Britain exited the European Union (EU) at the end of 2020 and UK retailers are quickly learning how to adapt to keep selling to the 27 countries of the EU as they have become part of ‘the rest of the world’. Leaving the EU customs union has led to more complex administration when exporting goods. While no one can deny that this is a significant change to how companies across all sectors in the UK trade, online retailers are especially primed to adapt to this new reality.
Adapting to new conditions
The added complexity of exporting to the EU has led many UK retailers to consider establishing a separate EU business to continue trading as they did prior to Brexit. Retailers selling direct to consumers in the EU via their own website are faced with the prospect of multiple VAT registrations and substantial costs for managing tax obligations in individual EU countries.
For marketplace sellers, the initial challenge has been to continue providing a good customer experience despite added customs regulations. To avoid customers being faced with additional customs charges, many sellers have opted to ship their orders Delivery Duty Paid (DDP). At Fruugo, we recommend shipping DDP and we can help sellers recoup the additional cost involved.
As online marketplaces have grown in significance and scope over the past decade, more and more small and medium-sized British retailers have been able to expand their sales not only online but to new markets more seamlessly than before. Many retailers, ranging from pure-play to shops whose e-commerce sales amount to a smaller share of their overall sales, are currently trading cross-border to both the EU and non-EU markets.
At Fruugo we have seen this development over recent years, with 85% of our sales being cross-border and a significant share involving sellers or customers in markets outside of the EU such as the US and Australia. While many might find engaging in this trading daunting at first, a great majority are able to adapt their businesses to this swiftly and painlessly with almost immediate results.
With this in mind, it is very important that smaller merchants with international ambitions should try not to be discouraged by Brexit. It does not necessarily mean that cross-border trading has stopped, or that there aren’t opportunities to sell to consumers in the EU – far from it. Despite the added effort of new paperwork, significant sales opportunities remain across European markets. More than half (60%) of EU citizens shop online and it is predicted that 2021 will see £300 billion generated through e-commerce sales.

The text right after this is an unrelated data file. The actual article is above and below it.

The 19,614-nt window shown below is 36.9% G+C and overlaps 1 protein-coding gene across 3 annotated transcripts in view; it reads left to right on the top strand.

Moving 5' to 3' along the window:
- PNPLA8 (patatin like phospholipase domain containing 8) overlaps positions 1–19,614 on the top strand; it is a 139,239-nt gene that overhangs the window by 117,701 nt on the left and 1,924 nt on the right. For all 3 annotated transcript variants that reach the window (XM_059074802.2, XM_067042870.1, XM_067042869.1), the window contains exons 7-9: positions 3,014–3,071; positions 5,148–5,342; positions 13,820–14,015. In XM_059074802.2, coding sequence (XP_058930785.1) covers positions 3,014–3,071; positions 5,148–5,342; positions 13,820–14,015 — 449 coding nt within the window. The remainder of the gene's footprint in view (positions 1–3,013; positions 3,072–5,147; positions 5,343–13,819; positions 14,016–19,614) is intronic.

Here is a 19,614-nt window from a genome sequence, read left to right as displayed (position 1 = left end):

Regardless of Brexit, the opportunities offered by e-commerce are growing and due to COVID-19 the openness among consumers to shop online skyrocketed in 2020. The progress that has previously taken years occurred in just months in the spring of 2020, and while some will be rushing back to the high streets as soon as it is allowed, it is likely that many consumers have changed their behaviour for good. Crucially, this is a global trend, meaning the opportunity for UK retailers to generate sales abroad should continue to grow.
The role of marketplaces
Marketplaces play a very important role in making sure retailers can benefit from cross-border sales, notwithstanding bumps in the road such as Brexit or other changes in trading conditions. By automating a lot of the tasks involved in marketing products to other countries, such as translating copy and converting currencies, and guiding the merchant through the necessary paperwork, platforms can help make sure that selling and shipping a product to a consumer in the EU post-Brexit will still be a viable option for British online retailers.
If 2020 has taught us anything it is that we cannot predict what challenges our economy will face in even the near future. What we do know however is that the shift to digital shopping is a steady and long-term trend that will likely continue and that focusing on expanding sales online and across borders is one of the best ways to strengthen your business and boost the chances for it to not only survive but potentially thrive even under challenging circumstances.
Blog post by Håkan Thyr, Chief Revenue Officer at Fruugo